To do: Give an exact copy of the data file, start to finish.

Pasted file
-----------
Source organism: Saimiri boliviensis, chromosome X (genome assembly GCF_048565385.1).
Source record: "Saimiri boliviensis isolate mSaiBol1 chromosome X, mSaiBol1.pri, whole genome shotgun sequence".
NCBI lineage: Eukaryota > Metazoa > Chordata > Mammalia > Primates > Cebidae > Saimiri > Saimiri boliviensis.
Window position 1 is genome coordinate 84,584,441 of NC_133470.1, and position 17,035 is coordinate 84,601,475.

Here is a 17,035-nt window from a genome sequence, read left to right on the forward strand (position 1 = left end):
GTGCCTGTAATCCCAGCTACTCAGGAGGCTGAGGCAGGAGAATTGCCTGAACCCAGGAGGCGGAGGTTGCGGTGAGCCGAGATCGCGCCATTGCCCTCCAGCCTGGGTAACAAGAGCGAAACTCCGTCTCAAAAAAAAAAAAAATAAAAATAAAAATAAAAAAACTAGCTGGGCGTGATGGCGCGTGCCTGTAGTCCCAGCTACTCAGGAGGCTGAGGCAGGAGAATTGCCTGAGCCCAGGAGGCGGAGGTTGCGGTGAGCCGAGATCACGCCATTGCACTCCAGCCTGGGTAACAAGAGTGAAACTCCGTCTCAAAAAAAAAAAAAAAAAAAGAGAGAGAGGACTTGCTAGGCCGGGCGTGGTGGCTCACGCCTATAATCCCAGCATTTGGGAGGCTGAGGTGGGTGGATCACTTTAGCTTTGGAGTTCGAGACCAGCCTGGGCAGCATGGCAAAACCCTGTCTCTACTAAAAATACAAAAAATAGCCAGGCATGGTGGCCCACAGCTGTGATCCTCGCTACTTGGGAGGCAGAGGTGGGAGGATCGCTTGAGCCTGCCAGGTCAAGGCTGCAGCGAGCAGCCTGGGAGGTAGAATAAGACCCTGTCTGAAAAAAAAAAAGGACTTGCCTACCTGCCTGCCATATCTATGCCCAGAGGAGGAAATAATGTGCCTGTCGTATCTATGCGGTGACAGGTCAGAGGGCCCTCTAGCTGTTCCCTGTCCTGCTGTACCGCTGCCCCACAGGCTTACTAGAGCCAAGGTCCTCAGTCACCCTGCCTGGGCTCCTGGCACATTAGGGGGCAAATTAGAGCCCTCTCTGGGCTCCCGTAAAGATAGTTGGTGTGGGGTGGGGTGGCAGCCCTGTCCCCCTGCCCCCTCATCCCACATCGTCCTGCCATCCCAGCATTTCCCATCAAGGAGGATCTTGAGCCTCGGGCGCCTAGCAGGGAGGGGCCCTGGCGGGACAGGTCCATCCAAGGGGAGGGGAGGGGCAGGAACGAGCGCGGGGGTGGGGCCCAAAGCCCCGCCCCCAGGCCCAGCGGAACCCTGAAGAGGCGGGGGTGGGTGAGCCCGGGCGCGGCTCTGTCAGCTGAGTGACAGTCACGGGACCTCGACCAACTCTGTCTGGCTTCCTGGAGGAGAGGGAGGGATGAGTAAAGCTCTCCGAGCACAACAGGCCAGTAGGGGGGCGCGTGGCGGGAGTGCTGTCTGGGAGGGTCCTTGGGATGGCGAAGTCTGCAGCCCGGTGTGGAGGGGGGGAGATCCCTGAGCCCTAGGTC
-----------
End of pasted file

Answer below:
Source organism: Saimiri boliviensis, chromosome X (genome assembly GCF_048565385.1).
Source record: "Saimiri boliviensis isolate mSaiBol1 chromosome X, mSaiBol1.pri, whole genome shotgun sequence".
NCBI lineage: Eukaryota > Metazoa > Chordata > Mammalia > Primates > Cebidae > Saimiri > Saimiri boliviensis.
Window position 1 is genome coordinate 84,584,441 of NC_133470.1, and position 17,035 is coordinate 84,601,475.

Here is a 17,035-nt window from a genome sequence, read left to right on the forward strand (position 1 = left end):
GTGCCTGTAATCCCAGCTACTCAGGAGGCTGAGGCAGGAGAATTGCCTGAACCCAGGAGGCGGAGGTTGCGGTGAGCCGAGATCGCGCCATTGCCCTCCAGCCTGGGTAACAAGAGCGAAACTCCGTCTCAAAAAAAAAAAAAATAAAAATAAAAATAAAAAAACTAGCTGGGCGTGATGGCGCGTGCCTGTAGTCCCAGCTACTCAGGAGGCTGAGGCAGGAGAATTGCCTGAGCCCAGGAGGCGGAGGTTGCGGTGAGCCGAGATCACGCCATTGCACTCCAGCCTGGGTAACAAGAGTGAAACTCCGTCTCAAAAAAAAAAAAAAAAAAAGAGAGAGAGGACTTGCTAGGCCGGGCGTGGTGGCTCACGCCTATAATCCCAGCATTTGGGAGGCTGAGGTGGGTGGATCACTTTAGCTTTGGAGTTCGAGACCAGCCTGGGCAGCATGGCAAAACCCTGTCTCTACTAAAAATACAAAAAATAGCCAGGCATGGTGGCCCACAGCTGTGATCCTCGCTACTTGGGAGGCAGAGGTGGGAGGATCGCTTGAGCCTGCCAGGTCAAGGCTGCAGCGAGCAGCCTGGGAGGTAGAATAAGACCCTGTCTGAAAAAAAAAAAGGACTTGCCTACCTGCCTGCCATATCTATGCCCAGAGGAGGAAATAATGTGCCTGTCGTATCTATGCGGTGACAGGTCAGAGGGCCCTCTAGCTGTTCCCTGTCCTGCTGTACCGCTGCCCCACAGGCTTACTAGAGCCAAGGTCCTCAGTCACCCTGCCTGGGCTCCTGGCACATTAGGGGGCAAATTAGAGCCCTCTCTGGGCTCCCGTAAAGATAGTTGGTGTGGGGTGGGGTGGCAGCCCTGTCCCCCTGCCCCCTCATCCCACATCGTCCTGCCATCCCAGCATTTCCCATCAAGGAGGATCTTGAGCCTCGGGCGCCTAGCAGGGAGGGGCCCTGGCGGGACAGGTCCATCCAAGGGGAGGGGAGGGGCAGGAACGAGCGCGGGGGTGGGGCCCAAAGCCCCGCCCCCAGGCCCAGCGGAACCCTGAAGAGGCGGGGGTGGGTGAGCCCGGGCGCGGCTCTGTCAGCTGAGTGACAGTCACGGGACCTCGACCAACTCTGTCTGGCTTCCTGGAGGAGAGGGAGGGATGAGTAAAGCTCTCCGAGCACAACAGGCCAGTAGGGGGGCGCGTGGCGGGAGTGCTGTCTGGGAGGGTCCTTGGGATGGCGAAGTCTGCAGCCCGGTGTGGAGGGGGGGAGATCCCTGAGCCCTAGGTC